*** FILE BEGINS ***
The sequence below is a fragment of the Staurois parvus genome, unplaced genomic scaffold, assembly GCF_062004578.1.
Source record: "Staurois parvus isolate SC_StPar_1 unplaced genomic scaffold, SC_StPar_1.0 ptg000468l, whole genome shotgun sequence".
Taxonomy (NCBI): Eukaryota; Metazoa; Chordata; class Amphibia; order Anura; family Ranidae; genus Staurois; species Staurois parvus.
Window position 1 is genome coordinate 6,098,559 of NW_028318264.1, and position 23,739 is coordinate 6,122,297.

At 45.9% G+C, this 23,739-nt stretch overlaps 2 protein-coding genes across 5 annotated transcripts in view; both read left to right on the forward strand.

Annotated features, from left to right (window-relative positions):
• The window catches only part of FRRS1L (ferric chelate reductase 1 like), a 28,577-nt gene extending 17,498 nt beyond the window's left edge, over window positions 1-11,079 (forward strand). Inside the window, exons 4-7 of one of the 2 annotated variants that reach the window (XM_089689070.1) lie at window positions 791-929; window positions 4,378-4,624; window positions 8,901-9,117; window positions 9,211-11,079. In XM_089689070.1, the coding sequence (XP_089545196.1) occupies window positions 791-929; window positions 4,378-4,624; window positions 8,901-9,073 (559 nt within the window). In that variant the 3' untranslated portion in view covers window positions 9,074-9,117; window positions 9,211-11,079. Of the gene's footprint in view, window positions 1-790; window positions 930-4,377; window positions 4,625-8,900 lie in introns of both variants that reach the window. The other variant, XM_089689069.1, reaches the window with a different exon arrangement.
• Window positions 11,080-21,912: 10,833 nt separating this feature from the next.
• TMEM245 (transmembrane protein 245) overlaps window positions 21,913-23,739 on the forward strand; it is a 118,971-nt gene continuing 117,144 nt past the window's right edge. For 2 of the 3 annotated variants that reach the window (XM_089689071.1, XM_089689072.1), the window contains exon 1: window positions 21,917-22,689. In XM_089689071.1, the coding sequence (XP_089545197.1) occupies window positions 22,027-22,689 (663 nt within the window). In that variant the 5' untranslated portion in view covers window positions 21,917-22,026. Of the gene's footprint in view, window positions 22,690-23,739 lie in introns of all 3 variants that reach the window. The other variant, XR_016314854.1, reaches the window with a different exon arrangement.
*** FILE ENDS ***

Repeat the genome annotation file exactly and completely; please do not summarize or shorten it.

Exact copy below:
The sequence below is a fragment of the Staurois parvus genome, unplaced genomic scaffold, assembly GCF_062004578.1.
Source record: "Staurois parvus isolate SC_StPar_1 unplaced genomic scaffold, SC_StPar_1.0 ptg000468l, whole genome shotgun sequence".
Taxonomy (NCBI): Eukaryota; Metazoa; Chordata; class Amphibia; order Anura; family Ranidae; genus Staurois; species Staurois parvus.
Window position 1 is genome coordinate 6,098,559 of NW_028318264.1, and position 23,739 is coordinate 6,122,297.

At 45.9% G+C, this 23,739-nt stretch overlaps 2 protein-coding genes across 5 annotated transcripts in view; both read left to right on the forward strand.

Annotated features, from left to right (window-relative positions):
• The window catches only part of FRRS1L (ferric chelate reductase 1 like), a 28,577-nt gene extending 17,498 nt beyond the window's left edge, over window positions 1-11,079 (forward strand). Inside the window, exons 4-7 of one of the 2 annotated variants that reach the window (XM_089689070.1) lie at window positions 791-929; window positions 4,378-4,624; window positions 8,901-9,117; window positions 9,211-11,079. In XM_089689070.1, the coding sequence (XP_089545196.1) occupies window positions 791-929; window positions 4,378-4,624; window positions 8,901-9,073 (559 nt within the window). In that variant the 3' untranslated portion in view covers window positions 9,074-9,117; window positions 9,211-11,079. Of the gene's footprint in view, window positions 1-790; window positions 930-4,377; window positions 4,625-8,900 lie in introns of both variants that reach the window. The other variant, XM_089689069.1, reaches the window with a different exon arrangement.
• Window positions 11,080-21,912: 10,833 nt separating this feature from the next.
• TMEM245 (transmembrane protein 245) overlaps window positions 21,913-23,739 on the forward strand; it is a 118,971-nt gene continuing 117,144 nt past the window's right edge. For 2 of the 3 annotated variants that reach the window (XM_089689071.1, XM_089689072.1), the window contains exon 1: window positions 21,917-22,689. In XM_089689071.1, the coding sequence (XP_089545197.1) occupies window positions 22,027-22,689 (663 nt within the window). In that variant the 5' untranslated portion in view covers window positions 21,917-22,026. Of the gene's footprint in view, window positions 22,690-23,739 lie in introns of all 3 variants that reach the window. The other variant, XR_016314854.1, reaches the window with a different exon arrangement.